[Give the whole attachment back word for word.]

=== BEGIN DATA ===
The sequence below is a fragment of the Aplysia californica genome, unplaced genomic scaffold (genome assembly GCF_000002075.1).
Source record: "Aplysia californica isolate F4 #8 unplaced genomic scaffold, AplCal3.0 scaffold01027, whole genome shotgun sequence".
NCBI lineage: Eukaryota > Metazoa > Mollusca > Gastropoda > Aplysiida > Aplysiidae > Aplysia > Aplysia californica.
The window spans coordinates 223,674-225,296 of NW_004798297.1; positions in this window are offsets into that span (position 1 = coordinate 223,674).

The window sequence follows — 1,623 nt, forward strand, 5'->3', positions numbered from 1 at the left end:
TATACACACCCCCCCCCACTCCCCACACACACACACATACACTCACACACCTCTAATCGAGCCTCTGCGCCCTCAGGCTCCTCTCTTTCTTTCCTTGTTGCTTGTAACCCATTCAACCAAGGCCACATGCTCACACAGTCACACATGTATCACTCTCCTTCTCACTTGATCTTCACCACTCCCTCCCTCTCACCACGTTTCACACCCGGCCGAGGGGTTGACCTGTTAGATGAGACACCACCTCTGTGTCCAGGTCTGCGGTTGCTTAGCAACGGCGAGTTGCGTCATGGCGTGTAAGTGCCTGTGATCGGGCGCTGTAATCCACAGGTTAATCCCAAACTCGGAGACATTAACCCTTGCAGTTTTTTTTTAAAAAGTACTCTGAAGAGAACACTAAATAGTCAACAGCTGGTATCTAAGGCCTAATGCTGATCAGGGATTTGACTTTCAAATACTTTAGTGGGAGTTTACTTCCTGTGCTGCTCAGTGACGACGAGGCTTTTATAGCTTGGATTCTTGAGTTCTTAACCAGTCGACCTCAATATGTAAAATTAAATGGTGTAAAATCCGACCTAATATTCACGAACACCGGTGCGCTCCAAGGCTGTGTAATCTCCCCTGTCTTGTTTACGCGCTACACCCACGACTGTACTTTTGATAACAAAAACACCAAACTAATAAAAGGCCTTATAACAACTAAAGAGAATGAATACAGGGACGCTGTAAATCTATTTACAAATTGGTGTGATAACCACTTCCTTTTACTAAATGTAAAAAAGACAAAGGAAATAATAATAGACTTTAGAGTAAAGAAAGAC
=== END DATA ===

The sequence below is a fragment of the Aplysia californica genome, unplaced genomic scaffold (genome assembly GCF_000002075.1).
Source record: "Aplysia californica isolate F4 #8 unplaced genomic scaffold, AplCal3.0 scaffold01027, whole genome shotgun sequence".
NCBI lineage: Eukaryota > Metazoa > Mollusca > Gastropoda > Aplysiida > Aplysiidae > Aplysia > Aplysia californica.
The window spans coordinates 223,674-225,296 of NW_004798297.1; positions in this window are offsets into that span (position 1 = coordinate 223,674).

The window sequence follows — 1,623 nt, forward strand, 5'->3', positions numbered from 1 at the left end:
TATACACACCCCCCCCCACTCCCCACACACACACACATACACTCACACACCTCTAATCGAGCCTCTGCGCCCTCAGGCTCCTCTCTTTCTTTCCTTGTTGCTTGTAACCCATTCAACCAAGGCCACATGCTCACACAGTCACACATGTATCACTCTCCTTCTCACTTGATCTTCACCACTCCCTCCCTCTCACCACGTTTCACACCCGGCCGAGGGGTTGACCTGTTAGATGAGACACCACCTCTGTGTCCAGGTCTGCGGTTGCTTAGCAACGGCGAGTTGCGTCATGGCGTGTAAGTGCCTGTGATCGGGCGCTGTAATCCACAGGTTAATCCCAAACTCGGAGACATTAACCCTTGCAGTTTTTTTTTAAAAAGTACTCTGAAGAGAACACTAAATAGTCAACAGCTGGTATCTAAGGCCTAATGCTGATCAGGGATTTGACTTTCAAATACTTTAGTGGGAGTTTACTTCCTGTGCTGCTCAGTGACGACGAGGCTTTTATAGCTTGGATTCTTGAGTTCTTAACCAGTCGACCTCAATATGTAAAATTAAATGGTGTAAAATCCGACCTAATATTCACGAACACCGGTGCGCTCCAAGGCTGTGTAATCTCCCCTGTCTTGTTTACGCGCTACACCCACGACTGTACTTTTGATAACAAAAACACCAAACTAATAAAAGGCCTTATAACAACTAAAGAGAATGAATACAGGGACGCTGTAAATCTATTTACAAATTGGTGTGATAACCACTTCCTTTTACTAAATGTAAAAAAGACAAAGGAAATAATAATAGACTTTAGAGTAAAGAAAGAC